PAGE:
Palodone

British company Paladone has some cleaning up to do after experiencing a backlash against its effort to give some dish sponges funky 1970s disco makeovers. The company says that the sponges, just released in the United States and the United Kingdom, have been a "phenomenal success" since hitting the shelves. But not everyone is thrilled.

The Daily Mail reports that protesters have attacked the manufacturer for its latest line of products, which include a caricature of soul legend Diana Ross, with a steel-wool pad for hair, and an accompanying male sponge figurine labeled "King of Disco." The offending items (check out more photos here), according to Unite Against Fascism's Weyman Bennett, are problematic because "trying to compare black people to Brillo pads is not really a positive image."

"That can't be a positive thing in the 21st century that we are using images that were really invented in periods of slavery and discrimination," he added.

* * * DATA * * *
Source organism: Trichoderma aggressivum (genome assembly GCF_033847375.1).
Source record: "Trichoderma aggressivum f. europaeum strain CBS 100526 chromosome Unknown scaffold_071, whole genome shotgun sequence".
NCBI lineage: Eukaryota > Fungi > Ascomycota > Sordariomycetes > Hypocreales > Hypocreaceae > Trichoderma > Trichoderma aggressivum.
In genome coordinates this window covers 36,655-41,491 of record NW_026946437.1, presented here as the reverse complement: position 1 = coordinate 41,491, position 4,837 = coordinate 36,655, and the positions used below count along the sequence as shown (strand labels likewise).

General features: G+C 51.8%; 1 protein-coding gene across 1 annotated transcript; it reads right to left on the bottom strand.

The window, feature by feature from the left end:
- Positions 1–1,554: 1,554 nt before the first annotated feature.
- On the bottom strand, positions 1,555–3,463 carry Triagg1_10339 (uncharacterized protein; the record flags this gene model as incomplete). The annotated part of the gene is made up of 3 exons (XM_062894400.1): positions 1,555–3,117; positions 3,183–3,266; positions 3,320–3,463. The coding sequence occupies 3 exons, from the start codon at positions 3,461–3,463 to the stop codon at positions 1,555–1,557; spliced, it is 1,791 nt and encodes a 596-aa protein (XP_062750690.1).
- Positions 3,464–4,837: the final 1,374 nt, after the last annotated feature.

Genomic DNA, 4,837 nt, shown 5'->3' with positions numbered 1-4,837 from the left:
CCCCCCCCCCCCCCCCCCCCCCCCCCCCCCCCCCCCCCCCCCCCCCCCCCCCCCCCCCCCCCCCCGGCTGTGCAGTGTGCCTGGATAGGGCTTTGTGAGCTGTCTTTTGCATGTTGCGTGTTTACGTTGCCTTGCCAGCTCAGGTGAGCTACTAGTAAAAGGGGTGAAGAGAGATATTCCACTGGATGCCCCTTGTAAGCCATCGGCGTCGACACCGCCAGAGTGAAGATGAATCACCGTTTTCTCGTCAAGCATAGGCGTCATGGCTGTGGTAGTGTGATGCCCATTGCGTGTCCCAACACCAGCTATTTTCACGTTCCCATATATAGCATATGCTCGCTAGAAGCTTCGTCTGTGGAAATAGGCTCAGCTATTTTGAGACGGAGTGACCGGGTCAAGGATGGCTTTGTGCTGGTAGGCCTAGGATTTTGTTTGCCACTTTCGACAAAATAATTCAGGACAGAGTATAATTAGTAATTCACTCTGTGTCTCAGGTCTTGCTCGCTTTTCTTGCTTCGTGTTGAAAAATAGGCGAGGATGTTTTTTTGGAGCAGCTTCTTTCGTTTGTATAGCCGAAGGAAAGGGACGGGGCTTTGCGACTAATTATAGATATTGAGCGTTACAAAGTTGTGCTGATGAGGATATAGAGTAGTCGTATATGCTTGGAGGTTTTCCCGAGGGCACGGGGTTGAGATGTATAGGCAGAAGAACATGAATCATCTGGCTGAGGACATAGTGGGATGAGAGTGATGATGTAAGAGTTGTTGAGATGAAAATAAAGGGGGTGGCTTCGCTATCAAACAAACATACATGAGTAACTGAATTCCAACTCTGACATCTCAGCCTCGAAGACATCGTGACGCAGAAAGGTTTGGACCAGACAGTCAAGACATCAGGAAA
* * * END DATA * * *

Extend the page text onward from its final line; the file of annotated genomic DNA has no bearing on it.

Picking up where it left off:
A company spokesman responded to the controversy by saying, "Our range of four washing-up sponges are designed to make an everyday chore like washing up more fun."

But they're not Bennett's idea of a good time. The kitchen implements "open the door for people to produce racial stereotypes, and that's not something we want to see in our society," he told the Daily Mail.

Advertisement

But wait. It's Diana Ross, not Aunt Jemima! So what exactly is the negative stereotype we're worried about here? It's not as if black people worldwide are battling a nasty reputation for flipping upside down and washing dishes with their hair while wearing disco attire. Not to mention, the ability to grow hair into an Afro — yes, even one that resembles a Brillo pad — isn't actually a bad thing.

Add to this the fact that the company also makes "Beehive," "Punk" and" Diva" models — which we assume are not black — and we at The Root are going to make en executive decision not to worry about kitschy sponges today. At all. What about you? Let us know in the comments.

Read more at the Daily Mail.

Like The Root on Facebook. Follow us on Twitter.